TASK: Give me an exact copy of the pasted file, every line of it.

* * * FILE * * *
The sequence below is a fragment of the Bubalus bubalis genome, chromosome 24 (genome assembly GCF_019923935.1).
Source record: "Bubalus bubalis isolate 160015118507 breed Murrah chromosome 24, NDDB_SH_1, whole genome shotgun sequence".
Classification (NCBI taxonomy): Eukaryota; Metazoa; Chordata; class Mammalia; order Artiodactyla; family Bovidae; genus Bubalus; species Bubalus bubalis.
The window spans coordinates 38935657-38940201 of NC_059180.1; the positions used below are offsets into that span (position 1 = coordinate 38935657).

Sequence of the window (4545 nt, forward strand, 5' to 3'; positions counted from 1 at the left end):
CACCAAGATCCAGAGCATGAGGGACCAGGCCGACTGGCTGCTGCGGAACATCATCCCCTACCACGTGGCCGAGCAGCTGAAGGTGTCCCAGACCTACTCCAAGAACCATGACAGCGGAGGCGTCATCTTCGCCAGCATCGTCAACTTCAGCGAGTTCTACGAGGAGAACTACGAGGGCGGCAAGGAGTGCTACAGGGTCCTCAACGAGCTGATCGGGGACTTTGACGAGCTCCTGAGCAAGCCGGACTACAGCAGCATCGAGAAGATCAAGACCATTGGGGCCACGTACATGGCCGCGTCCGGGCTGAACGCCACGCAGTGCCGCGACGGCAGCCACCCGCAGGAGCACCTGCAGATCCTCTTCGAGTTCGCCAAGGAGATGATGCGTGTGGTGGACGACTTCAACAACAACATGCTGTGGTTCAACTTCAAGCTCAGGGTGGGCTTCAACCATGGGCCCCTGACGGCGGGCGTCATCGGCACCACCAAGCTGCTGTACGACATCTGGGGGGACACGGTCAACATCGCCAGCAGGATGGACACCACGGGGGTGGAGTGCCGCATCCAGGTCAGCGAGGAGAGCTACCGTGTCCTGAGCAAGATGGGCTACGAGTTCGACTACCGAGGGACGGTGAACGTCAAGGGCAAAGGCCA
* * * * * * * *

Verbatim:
The sequence below is a fragment of the Bubalus bubalis genome, chromosome 24 (genome assembly GCF_019923935.1).
Source record: "Bubalus bubalis isolate 160015118507 breed Murrah chromosome 24, NDDB_SH_1, whole genome shotgun sequence".
Classification (NCBI taxonomy): Eukaryota; Metazoa; Chordata; class Mammalia; order Artiodactyla; family Bovidae; genus Bubalus; species Bubalus bubalis.
The window spans coordinates 38935657-38940201 of NC_059180.1; the positions used below are offsets into that span (position 1 = coordinate 38935657).

Sequence of the window (4545 nt, forward strand, 5' to 3'; positions counted from 1 at the left end):
CACCAAGATCCAGAGCATGAGGGACCAGGCCGACTGGCTGCTGCGGAACATCATCCCCTACCACGTGGCCGAGCAGCTGAAGGTGTCCCAGACCTACTCCAAGAACCATGACAGCGGAGGCGTCATCTTCGCCAGCATCGTCAACTTCAGCGAGTTCTACGAGGAGAACTACGAGGGCGGCAAGGAGTGCTACAGGGTCCTCAACGAGCTGATCGGGGACTTTGACGAGCTCCTGAGCAAGCCGGACTACAGCAGCATCGAGAAGATCAAGACCATTGGGGCCACGTACATGGCCGCGTCCGGGCTGAACGCCACGCAGTGCCGCGACGGCAGCCACCCGCAGGAGCACCTGCAGATCCTCTTCGAGTTCGCCAAGGAGATGATGCGTGTGGTGGACGACTTCAACAACAACATGCTGTGGTTCAACTTCAAGCTCAGGGTGGGCTTCAACCATGGGCCCCTGACGGCGGGCGTCATCGGCACCACCAAGCTGCTGTACGACATCTGGGGGGACACGGTCAACATCGCCAGCAGGATGGACACCACGGGGGTGGAGTGCCGCATCCAGGTCAGCGAGGAGAGCTACCGTGTCCTGAGCAAGATGGGCTACGAGTTCGACTACCGAGGGACGGTGAACGTCAAGGGCAAAGGCCA